If a bench could talk, then the red one in the park would
probably have lifetime tenure at some prestigious seminary. The
amount of conversations that this bench has been quietely
absorbing over the years surely makes it highly knowledgeable.
Situated strategically under a shady tree, it's non-resistable
to anyone visiting the park. Moms with their children,
babysitters with their charges, seminary students with their
finals all make a beeline for this one.
Today, this bench was all ears to a group of four mothers.
Special mothers. To our bench, it soon became apparent that
though they had to deal with non-mainstream children, they
didn't all relate to the issue in the same manner.
Yehoshua, a sweet boy, was LD and dyslexic. Mindel, his mother,
was convinced that by not acknowledging the problem, she was
doing her son a favor as he would have a greater chance to
overcome his disabilities over the years, and by the time he
needed a shidduch, all would be fine.
"My Yehoshua is definitely the upcoming posek hador."
Mindel was convinced that nothing would stop Yehoshua from
growing up the same way the rest of his siblings were expected
Breindel was perturbed by this. "Don't you think your
expectations are a bit too high, unrealisitic? Wouldn't he feel
like a total failure if he didn't get smicha? Assuming
that he knows what you expect of him?"
"I appreciate what you're saying, Breindel," Nechama put in her
own two cents worth in a thoughtful tone. "I can't assume that
my Baila will be able to draw as well as her older sister, even
though I think the world of her and love her as dearly."
Baila was a sweet, intelligent girl born with a defect that
made her hands very stiff. While children her age spent their
mornings at their desks in school, she was busy with
occupational therapists. She had special tutors who came in the
afternoon to keep her abreast of the learning level of the Bais
"Baila will be successful in many areas of life, I hope, but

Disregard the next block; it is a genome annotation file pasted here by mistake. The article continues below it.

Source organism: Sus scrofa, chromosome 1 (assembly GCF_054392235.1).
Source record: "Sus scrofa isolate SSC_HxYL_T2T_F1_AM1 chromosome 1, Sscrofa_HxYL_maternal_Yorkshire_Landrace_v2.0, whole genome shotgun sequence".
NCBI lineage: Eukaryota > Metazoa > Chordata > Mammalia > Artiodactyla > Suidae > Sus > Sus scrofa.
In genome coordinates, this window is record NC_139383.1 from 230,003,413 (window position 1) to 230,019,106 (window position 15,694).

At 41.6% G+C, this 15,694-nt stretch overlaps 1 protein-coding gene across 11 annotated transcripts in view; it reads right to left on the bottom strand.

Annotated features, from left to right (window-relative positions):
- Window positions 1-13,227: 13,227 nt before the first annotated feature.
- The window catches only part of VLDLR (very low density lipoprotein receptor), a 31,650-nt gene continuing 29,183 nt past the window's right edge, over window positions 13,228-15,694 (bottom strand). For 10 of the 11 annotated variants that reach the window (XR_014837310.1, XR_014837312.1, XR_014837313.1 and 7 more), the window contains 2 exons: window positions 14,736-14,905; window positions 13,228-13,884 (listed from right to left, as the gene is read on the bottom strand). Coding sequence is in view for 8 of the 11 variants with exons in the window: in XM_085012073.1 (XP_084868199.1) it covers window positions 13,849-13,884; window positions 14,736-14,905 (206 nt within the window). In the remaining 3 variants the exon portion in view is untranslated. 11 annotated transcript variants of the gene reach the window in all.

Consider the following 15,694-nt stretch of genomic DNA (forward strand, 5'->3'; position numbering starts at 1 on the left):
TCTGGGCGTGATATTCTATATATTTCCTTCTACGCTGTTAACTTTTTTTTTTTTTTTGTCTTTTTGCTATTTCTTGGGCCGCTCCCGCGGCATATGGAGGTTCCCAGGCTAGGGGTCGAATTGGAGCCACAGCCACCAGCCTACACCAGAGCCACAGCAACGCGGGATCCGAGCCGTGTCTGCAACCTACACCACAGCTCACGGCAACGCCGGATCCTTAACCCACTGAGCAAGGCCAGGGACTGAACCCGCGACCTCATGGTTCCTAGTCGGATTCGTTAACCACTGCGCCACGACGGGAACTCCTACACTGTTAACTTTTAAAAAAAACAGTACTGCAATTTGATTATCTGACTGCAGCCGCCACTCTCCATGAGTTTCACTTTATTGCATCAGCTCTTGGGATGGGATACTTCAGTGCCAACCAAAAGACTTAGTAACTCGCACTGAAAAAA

drawing will probably not be one of her strong points," Nechama
"I know about your Baila, but Yehoshua is different. I think
he's just lazier than most children," Mindel answered
"What do you mean `lazy'?" Sara's voice was shrill. She was
seething at Mindel's arrogance. Years ago, that's what they
used to call children with problems. But nowadays, it was
recognized that no child chooses not to succeed, rather, it is
a neurological problem, minor or major, that interferes with
the learning process.
"How could you call Yehoshua lazy?" Tears glistened in Sara's
eyes. She loved children of all ages and sizes, and truly
believed in each of them. Each child is like a growing
plant. No one expects geraniums to grow as fast and as tall as
sun flowers. But all she said was, "Each child strives to
forge ahead and succeed, even if it is not so obvious to
everyone." Sara had her personal experience with the individual
growth process. Tamar, her fourth child, was a Downs Syndrome
child, and it had taken a lot of patience for Tamar to reach
her present stage of development.
"Listen, I'm his mother. Trust me. I know what I'm saying."
"Hello, everybody! How are y'all?" Leah, wheeling her Yitzy in
his oversized stroller, breezed by the bench and greeted her
friends, then turned her attention back to her son.
"O.K., Yitzy, I'll park you over there so that you can be near